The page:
Good stuff recommended here. I'd second getting Sheik Yerbouti and Joe's Garage if you are really diggin on YAWYI. Oddly enough, the earlier stuff (some of which has been recommended already), is closer to YAWYI in some respects (Absolutely Free and We're Only In It For the Money are essential follow-ups to Freak Out!). But if you like the technical stuff with Vai on stunt guitar, a couple worth checking out are Ship Arriving Too Late to Save a Drowning Witch and The Man From Utopia. I will warn you that these aren't really very mainstream records, even among Zappa fans. There's some really dense stuff on them. They're also not as vocally/texturally layered as YAWYI is (YAWYI really stands on its own in his catalog, actually...pretty unique FZ recording if you ask me). But there are some absolute gems on those discs. I'd check them out after Sheik and Joe's (if you don't already have/know them) though. YMMV.

Good luck discovering more Zappa. I miss the days when each new FZ record I bought was a new musical discovery. Those days are long gone and I'm so jaded anymore there isn't much that surprises/thrills me that much anymore.

Dave
 

Spider-Man

Silver Supporting Member
Messages
5,768
Apostrophe ('), Overnite Sensation, One Size Fits All, and Roxy and Elsewhere are all absolutely essential in my opinion.
Yes, definitely. I'd include the Grand Wazoo with this list.

For guitar playing, add Zoot Allures.

For a complete concert from what many consider Zappa's best band, I'll second the recommendation of You Can't do that on Stage Anymore, vol 2.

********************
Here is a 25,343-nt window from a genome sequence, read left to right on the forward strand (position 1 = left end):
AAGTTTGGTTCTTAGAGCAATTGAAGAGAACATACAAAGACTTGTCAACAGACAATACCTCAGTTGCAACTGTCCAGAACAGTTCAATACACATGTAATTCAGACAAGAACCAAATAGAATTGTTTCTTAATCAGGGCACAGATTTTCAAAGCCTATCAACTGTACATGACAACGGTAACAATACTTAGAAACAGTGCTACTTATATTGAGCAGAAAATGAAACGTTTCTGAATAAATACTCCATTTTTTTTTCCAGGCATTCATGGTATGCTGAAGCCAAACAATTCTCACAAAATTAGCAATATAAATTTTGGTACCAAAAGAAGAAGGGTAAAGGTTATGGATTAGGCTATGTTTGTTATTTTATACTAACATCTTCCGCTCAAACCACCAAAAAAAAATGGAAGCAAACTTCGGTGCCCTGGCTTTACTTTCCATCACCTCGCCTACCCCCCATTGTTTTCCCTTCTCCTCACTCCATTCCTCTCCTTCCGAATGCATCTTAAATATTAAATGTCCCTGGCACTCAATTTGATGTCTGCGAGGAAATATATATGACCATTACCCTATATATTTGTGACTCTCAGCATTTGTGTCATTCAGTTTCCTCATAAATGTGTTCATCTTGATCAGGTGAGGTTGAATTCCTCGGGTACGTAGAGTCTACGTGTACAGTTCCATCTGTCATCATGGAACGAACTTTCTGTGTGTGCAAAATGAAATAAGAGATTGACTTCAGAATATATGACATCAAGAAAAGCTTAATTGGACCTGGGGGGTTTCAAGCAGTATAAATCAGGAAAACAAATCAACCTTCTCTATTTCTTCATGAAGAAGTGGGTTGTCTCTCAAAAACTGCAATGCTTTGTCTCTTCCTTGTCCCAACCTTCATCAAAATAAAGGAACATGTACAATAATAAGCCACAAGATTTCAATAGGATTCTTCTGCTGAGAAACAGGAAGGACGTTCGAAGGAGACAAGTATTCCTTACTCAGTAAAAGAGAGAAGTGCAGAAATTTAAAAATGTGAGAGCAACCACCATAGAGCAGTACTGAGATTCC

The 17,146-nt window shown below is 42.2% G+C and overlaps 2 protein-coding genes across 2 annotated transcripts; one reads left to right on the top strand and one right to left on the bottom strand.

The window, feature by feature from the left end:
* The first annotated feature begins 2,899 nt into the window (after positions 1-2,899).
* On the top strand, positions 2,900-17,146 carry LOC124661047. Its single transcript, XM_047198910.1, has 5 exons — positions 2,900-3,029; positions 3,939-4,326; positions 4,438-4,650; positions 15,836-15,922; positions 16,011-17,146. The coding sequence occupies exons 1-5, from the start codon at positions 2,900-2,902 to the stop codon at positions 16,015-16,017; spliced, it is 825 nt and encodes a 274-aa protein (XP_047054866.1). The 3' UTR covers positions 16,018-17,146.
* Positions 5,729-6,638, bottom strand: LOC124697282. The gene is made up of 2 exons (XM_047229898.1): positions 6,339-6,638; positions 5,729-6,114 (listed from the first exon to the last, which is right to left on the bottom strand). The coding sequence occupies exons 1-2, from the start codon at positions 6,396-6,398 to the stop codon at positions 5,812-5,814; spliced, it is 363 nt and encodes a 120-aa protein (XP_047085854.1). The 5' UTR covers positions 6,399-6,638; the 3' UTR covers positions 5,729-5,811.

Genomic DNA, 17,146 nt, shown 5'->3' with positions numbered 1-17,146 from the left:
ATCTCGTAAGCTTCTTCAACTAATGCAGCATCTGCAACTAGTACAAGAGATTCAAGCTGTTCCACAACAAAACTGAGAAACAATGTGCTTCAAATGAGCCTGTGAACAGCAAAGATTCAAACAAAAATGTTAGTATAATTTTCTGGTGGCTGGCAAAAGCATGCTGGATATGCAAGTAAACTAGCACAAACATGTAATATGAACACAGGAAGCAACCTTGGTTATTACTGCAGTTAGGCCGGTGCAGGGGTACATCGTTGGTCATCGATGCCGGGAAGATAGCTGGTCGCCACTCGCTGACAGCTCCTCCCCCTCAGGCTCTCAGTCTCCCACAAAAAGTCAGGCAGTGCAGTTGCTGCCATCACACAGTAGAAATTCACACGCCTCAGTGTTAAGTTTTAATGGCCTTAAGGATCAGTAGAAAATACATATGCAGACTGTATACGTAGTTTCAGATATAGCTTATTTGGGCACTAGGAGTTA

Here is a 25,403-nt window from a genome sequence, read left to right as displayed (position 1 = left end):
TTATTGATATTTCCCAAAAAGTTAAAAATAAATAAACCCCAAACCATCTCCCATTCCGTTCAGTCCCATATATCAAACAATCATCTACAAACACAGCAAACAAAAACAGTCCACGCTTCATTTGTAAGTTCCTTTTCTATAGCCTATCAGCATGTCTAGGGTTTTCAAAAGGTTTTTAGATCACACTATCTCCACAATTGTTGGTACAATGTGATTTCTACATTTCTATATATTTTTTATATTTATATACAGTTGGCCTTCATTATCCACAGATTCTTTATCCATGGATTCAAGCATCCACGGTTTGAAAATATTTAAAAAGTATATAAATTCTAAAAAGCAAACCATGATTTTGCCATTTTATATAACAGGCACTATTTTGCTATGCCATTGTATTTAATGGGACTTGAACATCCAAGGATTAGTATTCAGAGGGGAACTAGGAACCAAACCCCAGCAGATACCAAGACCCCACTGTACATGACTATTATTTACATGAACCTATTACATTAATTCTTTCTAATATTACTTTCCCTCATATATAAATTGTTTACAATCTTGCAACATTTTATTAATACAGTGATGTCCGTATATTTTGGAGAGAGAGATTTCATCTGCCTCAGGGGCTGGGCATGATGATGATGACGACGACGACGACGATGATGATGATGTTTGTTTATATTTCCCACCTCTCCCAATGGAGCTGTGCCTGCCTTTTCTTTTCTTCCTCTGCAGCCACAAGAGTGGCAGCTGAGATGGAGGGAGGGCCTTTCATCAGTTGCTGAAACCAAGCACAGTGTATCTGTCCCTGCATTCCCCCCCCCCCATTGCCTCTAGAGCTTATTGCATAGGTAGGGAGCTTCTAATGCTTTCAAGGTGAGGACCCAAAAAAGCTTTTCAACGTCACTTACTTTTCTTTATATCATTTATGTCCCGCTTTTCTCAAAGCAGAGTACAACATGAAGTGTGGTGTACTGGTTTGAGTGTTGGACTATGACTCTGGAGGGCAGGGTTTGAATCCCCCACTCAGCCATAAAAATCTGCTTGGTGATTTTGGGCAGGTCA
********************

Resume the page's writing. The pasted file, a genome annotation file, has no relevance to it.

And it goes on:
I can't listen to much of anything he released in the 80's any more. Too many juvenile lyrics, too political, too cynical, and too anti-religion for me. YMMV.

And I'll second the recommendation to catch a ZpZ show. Dweezil and the band do a great job. I have seen them three times, and for the most part I think they have done a good job of showcasing the best of Frank's rock music catalog without going too deeply into the stuff that I find lyrically offensive.
 
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dan-electro

Silver Supporting Member
Messages
272
Good stuff recommended here. I'd second getting Sheik Yerbouti and Joe's Garage if you are really diggin on YAWYI. Oddly enough, the earlier stuff (some of which has been recommended already), is closer to YAWYI in some respects (Absolutely Free and We're Only In It For the Money are essential follow-ups to Freak Out!). But if you like the technical stuff with Vai on stunt guitar, a couple worth checking out are Ship Arriving Too Late to Save a Drowning Witch and The Man From Utopia. I will warn you that these aren't really very mainstream records, even among Zappa fans. There's some really dense stuff on them. They're also not as vocally/texturally layered as YAWYI is (YAWYI really stands on its own in his catalog, actually...pretty unique FZ recording if you ask me). But there are some absolute gems on those discs. I'd check them out after Sheik and Joe's (if you don't already have/know them) though. YMMV.

Good luck discovering more Zappa. I miss the days when each new FZ record I bought was a new musical discovery. Those days are long gone and I'm so jaded anymore there isn't much that surprises/thrills me that much anymore.

Dave
First, a quick "Thanks" to all of you guys who pitched in on the suggestions :) Looks like my own budding zappa enthusiasm is in good company here...

The funny thing about YAWYI, I had no idea vai was on the recording intitially... I was really digging the guitar tones... they certainly were not in short supply! I did feel like I was getting some tones outside of what I identified with Frank. Freak Out had some really neat moments that were reminiscent of 1950's doo-wop, and obvious early 60's stuff... and although YAWYI was almost 25 years later, I could still pick out (or I thought I could at least) some identifiable FZ sounds... the SG, the fuzz...